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[201] Extension of Slavery. There were local exceptions; but in the main the Democratic party was materially strengthened by the rapid and general disintegration of the Free Soil party, and by the apparent falling away of the Whigs of the Free States from a decided, open, inflexible maintenance of the principle of Slavery Restriction. Gen. Taylor's election had exhausted the personal popularity based on his achievements as a soldier; his attitude as a slaveholder, and his tacit negation of the principle aforesaid, were awkward facts; and, though the President himself could not be justly accused of doing or saying any thing clearly objectionable, yet each successive State election of 1849 indicated a diminished and declining popularity on the part of the new Administration.

Neither Mr. Webster nor Gov. Seward had a seat in Gen. Taylor's Cabinet, though either, doubtless, might have had, had he desired it. Mr. Webster remained in the Senate, where Messrs. Clay and Calhoun still lingered, and Gov. Seward first took his seat in that body on the day of Gen. Taylor's inauguration.

The proper organization of the spacious territories recently acquired from Mexico necessarily attracted the early and earnest attention of the new President and his official counselors. It could not be justifiably postponed; for the military rule that had thus far been endured by those territories, exceptional at best, had been rendered anomalous and indefensible by the lapse of a year since the complete restoration of peace. Meantime, the discovery of gold in California was already attracting swarms of adventurers to that country and rendering its speedy and extensive colonization inevitable. That it should soon receive a suitable and legitimate civil government was imperative. New Mexico, likewise, having a population of sixty thousand, mainly native-born, and divested by our conquest of a civil government substantially of her own choice, had a right to expect an early and complete deliverance from military rule.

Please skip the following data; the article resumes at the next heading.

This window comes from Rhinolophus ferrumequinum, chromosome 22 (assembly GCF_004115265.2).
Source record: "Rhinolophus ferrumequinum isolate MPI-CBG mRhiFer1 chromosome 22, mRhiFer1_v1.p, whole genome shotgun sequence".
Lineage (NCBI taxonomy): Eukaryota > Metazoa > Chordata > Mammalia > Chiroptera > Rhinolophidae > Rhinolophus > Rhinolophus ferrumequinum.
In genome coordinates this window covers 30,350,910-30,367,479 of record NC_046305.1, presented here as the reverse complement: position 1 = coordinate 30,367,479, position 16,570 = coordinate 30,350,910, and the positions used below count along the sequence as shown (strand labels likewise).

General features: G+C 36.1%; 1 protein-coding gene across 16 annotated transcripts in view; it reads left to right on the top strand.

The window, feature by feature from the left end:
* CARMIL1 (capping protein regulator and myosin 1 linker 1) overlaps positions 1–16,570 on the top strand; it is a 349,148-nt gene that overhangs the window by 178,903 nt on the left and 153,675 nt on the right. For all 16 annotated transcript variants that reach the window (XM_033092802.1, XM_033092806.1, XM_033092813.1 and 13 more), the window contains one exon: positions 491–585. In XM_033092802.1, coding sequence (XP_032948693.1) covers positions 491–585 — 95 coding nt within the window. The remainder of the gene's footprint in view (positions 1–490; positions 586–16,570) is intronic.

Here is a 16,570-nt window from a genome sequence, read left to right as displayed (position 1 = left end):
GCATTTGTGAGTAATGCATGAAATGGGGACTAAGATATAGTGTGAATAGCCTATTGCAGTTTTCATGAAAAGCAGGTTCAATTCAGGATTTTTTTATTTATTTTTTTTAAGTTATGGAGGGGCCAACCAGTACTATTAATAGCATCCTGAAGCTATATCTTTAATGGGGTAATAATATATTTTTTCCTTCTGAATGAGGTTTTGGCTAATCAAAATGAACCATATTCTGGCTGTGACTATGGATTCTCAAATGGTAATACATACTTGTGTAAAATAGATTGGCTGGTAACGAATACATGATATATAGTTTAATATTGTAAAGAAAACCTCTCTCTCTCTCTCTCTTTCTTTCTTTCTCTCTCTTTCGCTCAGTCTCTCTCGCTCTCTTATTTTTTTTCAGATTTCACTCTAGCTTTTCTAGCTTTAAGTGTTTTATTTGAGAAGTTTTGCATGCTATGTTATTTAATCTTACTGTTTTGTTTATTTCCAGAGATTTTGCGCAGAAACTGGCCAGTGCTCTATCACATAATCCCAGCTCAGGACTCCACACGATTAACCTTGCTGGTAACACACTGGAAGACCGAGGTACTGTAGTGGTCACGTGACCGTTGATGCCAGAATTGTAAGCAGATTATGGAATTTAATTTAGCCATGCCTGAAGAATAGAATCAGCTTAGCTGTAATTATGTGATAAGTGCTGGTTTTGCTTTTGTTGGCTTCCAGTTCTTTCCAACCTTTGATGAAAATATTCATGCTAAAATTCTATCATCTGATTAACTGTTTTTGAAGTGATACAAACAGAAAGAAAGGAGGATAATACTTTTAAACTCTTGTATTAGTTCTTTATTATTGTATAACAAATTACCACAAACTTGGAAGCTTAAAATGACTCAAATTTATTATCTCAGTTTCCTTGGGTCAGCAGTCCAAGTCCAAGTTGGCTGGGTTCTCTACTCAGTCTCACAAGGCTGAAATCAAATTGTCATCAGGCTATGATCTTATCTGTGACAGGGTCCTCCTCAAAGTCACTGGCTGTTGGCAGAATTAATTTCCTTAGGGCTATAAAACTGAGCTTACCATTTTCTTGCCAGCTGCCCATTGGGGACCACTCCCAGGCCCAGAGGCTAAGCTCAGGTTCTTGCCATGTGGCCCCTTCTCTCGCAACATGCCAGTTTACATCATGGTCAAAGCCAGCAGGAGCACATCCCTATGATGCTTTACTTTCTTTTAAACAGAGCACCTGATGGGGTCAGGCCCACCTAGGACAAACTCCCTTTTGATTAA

The new Administration appears to have promptly resolved on its course. It decided to invite and favor an early organization of both California and New Mexico (including all the vast area recently ceded by Mexico, apart from Texas proper) as incipient States, and to urge their admission, as such, into the Union at the earliest practicable day. Of course, it was understood that, being thus organized, in the absence of both slaveholders and slaves, they would almost necessarily become Free States.

According to this programme, Mr. Thomas Butler King1 was dispatched to California on the 3d of April, 1849, as a special agent from the Executive, with instructions to favor the early formation of a State Constitution and Government. The President, in a Special Message to Congress on the 21st of January, 1850, replying to a resolution of inquiry from the

1 For most of the ten years preceding, a Whig member of Congress from Georgia.

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